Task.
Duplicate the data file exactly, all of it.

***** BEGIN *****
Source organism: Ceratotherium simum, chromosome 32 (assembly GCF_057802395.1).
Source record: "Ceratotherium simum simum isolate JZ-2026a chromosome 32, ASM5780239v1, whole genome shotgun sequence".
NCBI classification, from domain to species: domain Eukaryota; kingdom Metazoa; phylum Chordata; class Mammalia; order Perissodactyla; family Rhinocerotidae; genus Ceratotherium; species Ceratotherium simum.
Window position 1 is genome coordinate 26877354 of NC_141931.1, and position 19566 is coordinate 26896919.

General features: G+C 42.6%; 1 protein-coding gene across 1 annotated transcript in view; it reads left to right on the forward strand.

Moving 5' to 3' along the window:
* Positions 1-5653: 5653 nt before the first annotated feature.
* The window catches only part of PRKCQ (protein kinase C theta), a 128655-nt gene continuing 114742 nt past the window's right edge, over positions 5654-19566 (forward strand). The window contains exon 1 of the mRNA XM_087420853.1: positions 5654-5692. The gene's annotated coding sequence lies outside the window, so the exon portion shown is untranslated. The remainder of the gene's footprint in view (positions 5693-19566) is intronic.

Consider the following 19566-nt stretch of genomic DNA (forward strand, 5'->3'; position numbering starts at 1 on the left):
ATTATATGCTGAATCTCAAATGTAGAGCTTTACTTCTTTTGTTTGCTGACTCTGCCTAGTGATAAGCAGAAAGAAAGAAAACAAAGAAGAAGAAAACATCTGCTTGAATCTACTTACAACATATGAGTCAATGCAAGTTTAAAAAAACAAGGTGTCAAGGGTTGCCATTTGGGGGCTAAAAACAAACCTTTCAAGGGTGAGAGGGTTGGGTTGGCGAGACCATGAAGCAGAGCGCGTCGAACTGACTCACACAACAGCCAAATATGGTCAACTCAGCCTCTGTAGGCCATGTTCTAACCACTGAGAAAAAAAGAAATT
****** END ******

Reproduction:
Source organism: Ceratotherium simum, chromosome 32 (assembly GCF_057802395.1).
Source record: "Ceratotherium simum simum isolate JZ-2026a chromosome 32, ASM5780239v1, whole genome shotgun sequence".
NCBI classification, from domain to species: domain Eukaryota; kingdom Metazoa; phylum Chordata; class Mammalia; order Perissodactyla; family Rhinocerotidae; genus Ceratotherium; species Ceratotherium simum.
Window position 1 is genome coordinate 26877354 of NC_141931.1, and position 19566 is coordinate 26896919.

General features: G+C 42.6%; 1 protein-coding gene across 1 annotated transcript in view; it reads left to right on the forward strand.

Moving 5' to 3' along the window:
* Positions 1-5653: 5653 nt before the first annotated feature.
* The window catches only part of PRKCQ (protein kinase C theta), a 128655-nt gene continuing 114742 nt past the window's right edge, over positions 5654-19566 (forward strand). The window contains exon 1 of the mRNA XM_087420853.1: positions 5654-5692. The gene's annotated coding sequence lies outside the window, so the exon portion shown is untranslated. The remainder of the gene's footprint in view (positions 5693-19566) is intronic.

Consider the following 19566-nt stretch of genomic DNA (forward strand, 5'->3'; position numbering starts at 1 on the left):
ATTATATGCTGAATCTCAAATGTAGAGCTTTACTTCTTTTGTTTGCTGACTCTGCCTAGTGATAAGCAGAAAGAAAGAAAACAAAGAAGAAGAAAACATCTGCTTGAATCTACTTACAACATATGAGTCAATGCAAGTTTAAAAAAACAAGGTGTCAAGGGTTGCCATTTGGGGGCTAAAAACAAACCTTTCAAGGGTGAGAGGGTTGGGTTGGCGAGACCATGAAGCAGAGCGCGTCGAACTGACTCACACAACAGCCAAATATGGTCAACTCAGCCTCTGTAGGCCATGTTCTAACCACTGAGAAAAAAAGAAATT